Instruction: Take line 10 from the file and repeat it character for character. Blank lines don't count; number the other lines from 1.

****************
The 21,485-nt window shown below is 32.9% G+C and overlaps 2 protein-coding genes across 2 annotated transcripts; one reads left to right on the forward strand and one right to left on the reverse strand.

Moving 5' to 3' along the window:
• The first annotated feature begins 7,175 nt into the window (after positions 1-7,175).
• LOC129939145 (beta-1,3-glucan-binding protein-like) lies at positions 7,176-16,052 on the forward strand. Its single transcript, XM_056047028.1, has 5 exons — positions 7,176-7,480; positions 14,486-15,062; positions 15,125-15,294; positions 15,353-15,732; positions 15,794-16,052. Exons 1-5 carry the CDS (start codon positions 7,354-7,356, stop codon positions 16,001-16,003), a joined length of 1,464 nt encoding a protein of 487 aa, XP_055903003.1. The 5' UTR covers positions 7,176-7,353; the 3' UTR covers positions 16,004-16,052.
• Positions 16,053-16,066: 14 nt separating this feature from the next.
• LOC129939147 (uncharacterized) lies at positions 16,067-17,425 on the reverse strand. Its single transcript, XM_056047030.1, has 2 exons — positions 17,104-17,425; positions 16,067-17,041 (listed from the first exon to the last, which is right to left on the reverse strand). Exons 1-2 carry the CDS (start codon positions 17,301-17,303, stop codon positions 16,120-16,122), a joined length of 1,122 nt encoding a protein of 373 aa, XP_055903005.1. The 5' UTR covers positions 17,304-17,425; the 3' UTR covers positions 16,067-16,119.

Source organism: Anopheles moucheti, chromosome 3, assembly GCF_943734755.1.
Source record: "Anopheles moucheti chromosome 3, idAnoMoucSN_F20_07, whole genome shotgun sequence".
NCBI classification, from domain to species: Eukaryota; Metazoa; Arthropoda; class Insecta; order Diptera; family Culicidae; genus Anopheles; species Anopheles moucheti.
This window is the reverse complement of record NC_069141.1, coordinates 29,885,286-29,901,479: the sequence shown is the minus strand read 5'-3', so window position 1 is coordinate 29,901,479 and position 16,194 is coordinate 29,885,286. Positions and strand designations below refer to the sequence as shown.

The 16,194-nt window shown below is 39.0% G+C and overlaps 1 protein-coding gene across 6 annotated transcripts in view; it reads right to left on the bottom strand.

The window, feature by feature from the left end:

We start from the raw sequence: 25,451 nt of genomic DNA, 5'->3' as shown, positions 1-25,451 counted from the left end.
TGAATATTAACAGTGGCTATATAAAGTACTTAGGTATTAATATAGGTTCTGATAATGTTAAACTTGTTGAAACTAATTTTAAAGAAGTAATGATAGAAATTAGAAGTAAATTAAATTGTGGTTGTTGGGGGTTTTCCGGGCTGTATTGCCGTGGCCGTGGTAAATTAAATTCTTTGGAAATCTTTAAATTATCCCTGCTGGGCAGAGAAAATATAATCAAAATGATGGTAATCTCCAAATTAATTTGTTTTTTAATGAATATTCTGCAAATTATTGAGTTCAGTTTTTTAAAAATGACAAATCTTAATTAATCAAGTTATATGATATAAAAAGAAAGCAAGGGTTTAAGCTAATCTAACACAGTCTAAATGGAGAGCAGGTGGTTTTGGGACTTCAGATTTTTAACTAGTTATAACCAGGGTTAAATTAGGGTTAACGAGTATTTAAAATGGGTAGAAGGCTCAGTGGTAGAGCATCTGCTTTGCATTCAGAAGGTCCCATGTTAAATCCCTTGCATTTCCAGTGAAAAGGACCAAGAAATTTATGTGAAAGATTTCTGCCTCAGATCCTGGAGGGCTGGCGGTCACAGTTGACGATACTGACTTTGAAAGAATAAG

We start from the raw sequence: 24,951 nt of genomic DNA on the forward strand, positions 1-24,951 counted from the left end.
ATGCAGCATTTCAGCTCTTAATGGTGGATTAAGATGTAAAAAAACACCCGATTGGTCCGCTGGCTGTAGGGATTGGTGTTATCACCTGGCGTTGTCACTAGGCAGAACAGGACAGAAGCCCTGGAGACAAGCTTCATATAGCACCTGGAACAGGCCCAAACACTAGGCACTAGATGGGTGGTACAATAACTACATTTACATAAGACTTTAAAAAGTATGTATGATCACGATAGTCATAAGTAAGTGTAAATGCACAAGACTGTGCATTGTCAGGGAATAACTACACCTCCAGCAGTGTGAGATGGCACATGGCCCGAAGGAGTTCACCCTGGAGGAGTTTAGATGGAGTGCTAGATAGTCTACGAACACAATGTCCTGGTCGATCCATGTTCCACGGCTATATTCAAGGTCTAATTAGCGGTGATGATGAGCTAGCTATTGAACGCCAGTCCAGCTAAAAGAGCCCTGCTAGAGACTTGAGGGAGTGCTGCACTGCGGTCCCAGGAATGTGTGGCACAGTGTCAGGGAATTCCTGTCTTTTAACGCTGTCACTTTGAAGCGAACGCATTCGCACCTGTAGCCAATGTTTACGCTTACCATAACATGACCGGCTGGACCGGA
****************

This window is the reverse complement of record NC_069141.1, coordinates 29,885,286-29,901,479: the sequence shown is the minus strand read 5'-3', so window position 1 is coordinate 29,901,479 and position 16,194 is coordinate 29,885,286. Positions and strand designations below refer to the sequence as shown.